Caltrans - Addressing Climate Change Adaptation in Regional Transportation Plans: A Guide for California MPOs and RTPAs
This guide is intended to be a resource to support metropolitan planning organizations (MPOs) and regional transportation planning agencies (RTPAs) in incorporating climate change impacts into their decision-making and planning processes. The guide helps MPOs and RTPAs with assessing risks to transportation assets from different climate stressors, inventorying assets, assessing the vulnerability of assets, and incorporating climate change into long-range planning and investment decisions. To facilitate these processes, the guide includes: background information on climate adaptation, recommended data and information to assist in incorporating climate considerations into regional planning, and a step-by-step process for integrating climate risks into plans.
The guide also accommodates MPOs with varying capacities: “Basic User” MPOs that are conducting climate impact or vulnerability assessments for the first time and have limited resources; and “Advanced User” MPOs that have experience conducting climate impact assessments, greater resources, and strong interagency partnerships.
Although the Caltrans Guide is geared specifically toward California MPOs and RTPAs, the two approaches could be modified for use by MPOs and RTPAs for long term transportation planning in any state.
Part I presents background information for both Basic and Advanced Users. This section provides a “101” synopsis of climate science and modeling, discusses the importance of incorporating climate change into regional transportation planning, and describes the sources of current data and climate information available in statewide guidance documents (e.g., the Cal-Adapt web portal and the California Adaptation Planning Guide). It further discusses at a general level the types of transportation infrastructure (e.g., highways, roads, bridges, rail) that may be affected by climate change impacts under a range of scenarios. For each impact (e.g. coastal erosion, flooding), the guide discusses planning, design and operations/maintenance strategies for adapting to the impact.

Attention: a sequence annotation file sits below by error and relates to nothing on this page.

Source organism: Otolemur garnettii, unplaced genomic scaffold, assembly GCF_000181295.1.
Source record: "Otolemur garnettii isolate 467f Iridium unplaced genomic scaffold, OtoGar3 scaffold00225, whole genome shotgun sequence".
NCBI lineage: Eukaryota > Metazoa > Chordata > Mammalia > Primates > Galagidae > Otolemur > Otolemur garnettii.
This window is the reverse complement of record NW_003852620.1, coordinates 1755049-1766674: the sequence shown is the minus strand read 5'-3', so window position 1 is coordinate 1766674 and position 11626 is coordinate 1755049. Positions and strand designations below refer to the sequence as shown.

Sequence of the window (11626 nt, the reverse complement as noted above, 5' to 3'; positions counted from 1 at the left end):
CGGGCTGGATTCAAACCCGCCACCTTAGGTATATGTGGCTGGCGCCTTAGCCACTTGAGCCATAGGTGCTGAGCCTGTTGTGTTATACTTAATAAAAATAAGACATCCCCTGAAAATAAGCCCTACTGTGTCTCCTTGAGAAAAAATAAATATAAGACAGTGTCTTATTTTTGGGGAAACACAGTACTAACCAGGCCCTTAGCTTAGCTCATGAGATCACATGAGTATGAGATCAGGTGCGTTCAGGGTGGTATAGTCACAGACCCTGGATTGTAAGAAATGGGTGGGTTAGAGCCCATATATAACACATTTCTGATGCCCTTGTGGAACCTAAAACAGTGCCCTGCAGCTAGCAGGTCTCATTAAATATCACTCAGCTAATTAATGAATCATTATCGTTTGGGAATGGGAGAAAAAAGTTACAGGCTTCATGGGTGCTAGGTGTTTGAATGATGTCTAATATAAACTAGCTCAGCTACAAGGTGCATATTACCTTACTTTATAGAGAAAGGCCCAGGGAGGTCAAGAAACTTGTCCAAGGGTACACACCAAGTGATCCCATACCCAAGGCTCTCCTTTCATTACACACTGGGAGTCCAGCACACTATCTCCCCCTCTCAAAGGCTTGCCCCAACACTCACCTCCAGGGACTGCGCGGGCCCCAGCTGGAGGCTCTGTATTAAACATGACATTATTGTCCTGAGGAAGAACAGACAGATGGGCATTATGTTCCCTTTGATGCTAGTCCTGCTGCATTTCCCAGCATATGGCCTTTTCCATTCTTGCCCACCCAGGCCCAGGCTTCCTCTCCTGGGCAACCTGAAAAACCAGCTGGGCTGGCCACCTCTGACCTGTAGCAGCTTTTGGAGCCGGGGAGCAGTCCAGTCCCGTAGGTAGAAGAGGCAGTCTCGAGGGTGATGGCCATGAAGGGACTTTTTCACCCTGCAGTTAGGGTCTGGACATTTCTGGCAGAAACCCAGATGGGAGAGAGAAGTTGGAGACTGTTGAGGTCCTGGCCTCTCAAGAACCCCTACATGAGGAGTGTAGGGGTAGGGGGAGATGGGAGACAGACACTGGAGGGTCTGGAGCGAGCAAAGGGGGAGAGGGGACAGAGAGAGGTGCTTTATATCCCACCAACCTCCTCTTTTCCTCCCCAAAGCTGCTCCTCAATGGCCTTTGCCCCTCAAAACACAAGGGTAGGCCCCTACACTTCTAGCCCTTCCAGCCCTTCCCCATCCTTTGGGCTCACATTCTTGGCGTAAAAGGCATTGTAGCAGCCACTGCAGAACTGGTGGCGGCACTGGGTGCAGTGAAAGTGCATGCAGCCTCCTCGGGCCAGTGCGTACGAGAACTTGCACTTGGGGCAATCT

Part II presents a basic approach for MPOs and RTPAs to incorporate climate adaptation into regional transportation planning, and is designed to accommodate Basic Users with limited time and resources. It divides California’s MPOs and RTPAs into regional groupings and identifies the key climate threats to each region. It presents data from the California Adaptation Planning Guide, and suggests how MPOs or RTPAs can use that data to understand potential climate impacts specific to their regions.
This section also suggests three steps that MPOs could use to conduct a basic evaluation of their risks and potential responses: (1) assess potential climate effects in the MPO’s region; (2) consider the impacts of climate change on the MPO’s five key transportation assets; and (3) develop a short list of adaptation strategies. The section additionally provides examples of California MPOs and RTPAs that have considered climate impacts in their plans, as well as examples of adaptation projects that have already taken place. Most of the MPOs discussed only include a “brief and high-level” discussion of impacts; however, the guide also includes several MPOs that took a more in-depth assessment (e.g., Monterey, Fresno). Finally, this section includes recommended language that MPOs and RTPAs can incorporate into their plans.
Part III presents an approach for Advanced Users to fully integrate climate adaptation planning into their regional transportation plans. This section suggests a detailed methodology for incorporating climate impacts, giving a step-by-step process incorporated into five planning modules:
- Setting the mission, goals, and objectives.
- Assembling an asset inventory and screening for criticality; selecting and applying climate information.
- Evaluating the vulnerability of and risks to key assets.
- Prioritizing key assets and developing adaptation strategies.
- Assessing the plan through monitoring and re-evaluation every four to five years.
This Adaptation Clearinghouse entry was prepared with support from the Federal Highway Administration. This entry was last updated on December 23, 2014.
Publication Date: February 2013
- California Department of Transportation (Caltrans)
- Planning guides
- Air temperature
- Extreme storms and hurricanes
- Heat waves
- Precipitation changes
- Sea-level rise
- Water quality